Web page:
Photo by Nick Coleman
A partner in Paul, Weiss’s renowned Litigation Department and co-chair of the firm’s M&A Litigation Group, Jaren Janghorbani is a standout and prolific trial lawyer, especially sought-after to first-chair complex and high-stakes M&A litigation and mass tort cases. She has played a leading role in many of the firm’s signature litigation successes and is one of a handful of lawyers to have taken multiple multibillion-dollar cases to trial.
Janghorbani has recently led some of the most significant M&A litigation and other complex shareholder disputes in the Delaware Court of Chancery.
She won a resounding trial victory – including one of the largest damages awards in the Court of Chancery in recent years – representing blockchain-powered startup Symbiont.io in its “David v. Goliath” dispute with financial data analytics giant IHS Markit and its subsidiary Ipreo Holdings. She won another major trial victory for Channel Medsystems as plaintiff in a high-stakes dispute in which Boston Scientific unsuccessfully sought to terminate its acquisition of Channel. And, representing the former CBS independent directors, she secured the favorable settlement, just weeks before trial, of shareholder class and derivative actions concerning the blockbuster CBS/Viacom merger.
Janghorbani also leads Paul, Weiss’s representation of IT services provider Atos Syntel in several transaction-related and other high-value lawsuits, helping her client win a major appellate victory in 2023, when the Second Circuit vacated an adverse $570M verdict in a trade secrets dispute.
Janghorbani's work in mass tort and environmental litigation has been equally impressive.
Representing plastic pipe manufacturer JM Eagle in a $1B False Claims Act lawsuit as replacement counsel after the company had been found liable in the liability phase of trial, she engineered a remarkable turnaround, eventually winning the dismissal of the case in its entirety. She previously represented ExxonMobil in one of the largest environmental cases in New Jersey history: a lawsuit brought by the state claiming a record $8.9B in damages due to the alleged discharge of hazardous substances from multiple ExxonMobil refinery operations over more than 100 years. After an eight-month-long trial, the case settled for $225M.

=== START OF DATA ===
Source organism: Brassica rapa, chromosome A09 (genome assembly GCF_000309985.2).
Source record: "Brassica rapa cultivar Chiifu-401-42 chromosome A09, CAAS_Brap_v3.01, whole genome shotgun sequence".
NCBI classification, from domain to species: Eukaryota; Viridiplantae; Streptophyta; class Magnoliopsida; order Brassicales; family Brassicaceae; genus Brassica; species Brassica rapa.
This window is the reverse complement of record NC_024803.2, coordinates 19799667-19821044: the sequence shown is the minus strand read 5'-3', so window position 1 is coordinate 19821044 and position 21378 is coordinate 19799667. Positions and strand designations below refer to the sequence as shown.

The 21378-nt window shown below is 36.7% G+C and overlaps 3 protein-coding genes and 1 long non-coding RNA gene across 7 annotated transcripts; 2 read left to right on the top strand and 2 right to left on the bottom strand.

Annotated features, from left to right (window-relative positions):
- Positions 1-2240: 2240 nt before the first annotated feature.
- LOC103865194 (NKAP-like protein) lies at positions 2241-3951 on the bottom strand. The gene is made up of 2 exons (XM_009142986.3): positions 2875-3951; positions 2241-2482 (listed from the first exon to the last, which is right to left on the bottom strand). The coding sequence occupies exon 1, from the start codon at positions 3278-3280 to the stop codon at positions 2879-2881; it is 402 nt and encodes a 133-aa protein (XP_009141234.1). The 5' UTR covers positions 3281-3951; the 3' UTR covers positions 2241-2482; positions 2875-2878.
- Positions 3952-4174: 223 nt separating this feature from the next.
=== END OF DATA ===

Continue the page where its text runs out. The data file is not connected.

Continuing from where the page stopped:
And in a once-in-a-lifetime opportunity, Janghorbani was a key member of the Paul, Weiss team that won a landmark U.S. Supreme Court decision in United States v. Windsor (2013), paving the way for marriage equality for same-sex couples.
Lawdragon: How would you describe your style as a litigator? Or, how do others describe you?
Jaren Janghorbani: I believe that storytelling is key. My background in theater actually informs to a certain extent how I approach courtroom proceedings. Whether you’re arguing before a judge or a jury, or you’re performing on stage for an audience, at the most basic level you’re telling a story. So, it is imperative that you tell the most compelling story possible – and that they can hear you clearly in the back row.
Working for a good boss goes a very long way toward making your job a rewarding experience – especially a job in which the stakes are almost always extremely high, as is the case in the Supreme Court.
LD: What would you say is your greatest strength in the courtroom?
JJ: Listening. You can prepare what you’re going to say all you want – and you should, of course. But courtroom proceedings are not a solo show: there are other players involved, and what they say is important. If you don’t pay close attention to what answers a witness gives or what questions a judge asks, for instance, you’re asking for trouble. So, I take pride in listening well – to what others are saying, how they are saying it, and what may be lurking beneath what they say – and responding as appropriate. You can’t tell your story effectively if you ignore the other players in the room.
LD: How did you first decide to become a litigator?
JJ: During the dot-com boom, I was working in the arts, including serving on the board of a nonprofit organization. During one of several meetings with a large New York firm we were privileged to have as pro bono counsel, a tax partner good-naturedly said to me that this must all be pretty boring stuff. On the contrary, I replied: I found it really interesting. So, he suggested I go to law school, which I did, thinking I would become a law professor. The final piece that led me to litigation was my clerkship at a trial court, which was fascinating. I’ve been arguing in court ever since.
LD: You have significant clerkship experience, including on the Supreme Court. Can you share what it was like working for the Hon. Stephen Breyer? Any major lessons you learned from that time?
JJ: Working for a good boss goes a very long way toward making your job a rewarding experience – especially a job in which the stakes are almost always extremely high, as is the case in the Supreme Court. Simply put, Justice Breyer was an exceptional boss. In his own character, combining wisdom with humility and strong convictions with a consensus-driven pragmatism, he provided the best possible example for a younger lawyer to learn from. And he is a phenomenal teacher; he had been a professor before becoming a judge, and you could tell. My writing, for one thing, improved by leaps and bounds that year.
LD: What was the first M&A litigation you worked on? What attracts you to this practice area?
JJ: Early in my career, while working on a transaction-related matter, I defended the deposition of Paul, Weiss partner Bob Schumer, who is one of the nation’s preeminent M&A lawyers and was longtime chair of our Corporate Department. He became a mentor and encouraged me to stay in the area. I did and ended up working on many of the most significant M&A-related disputes nationwide. One of the things I enjoy about M&A litigation is that these cases are not often resolved on a motion, so you have ample opportunity to go to trial.
LD: Do you have a win that you can point to that set an important precedent? Or one that’s particularly memorable for some reason?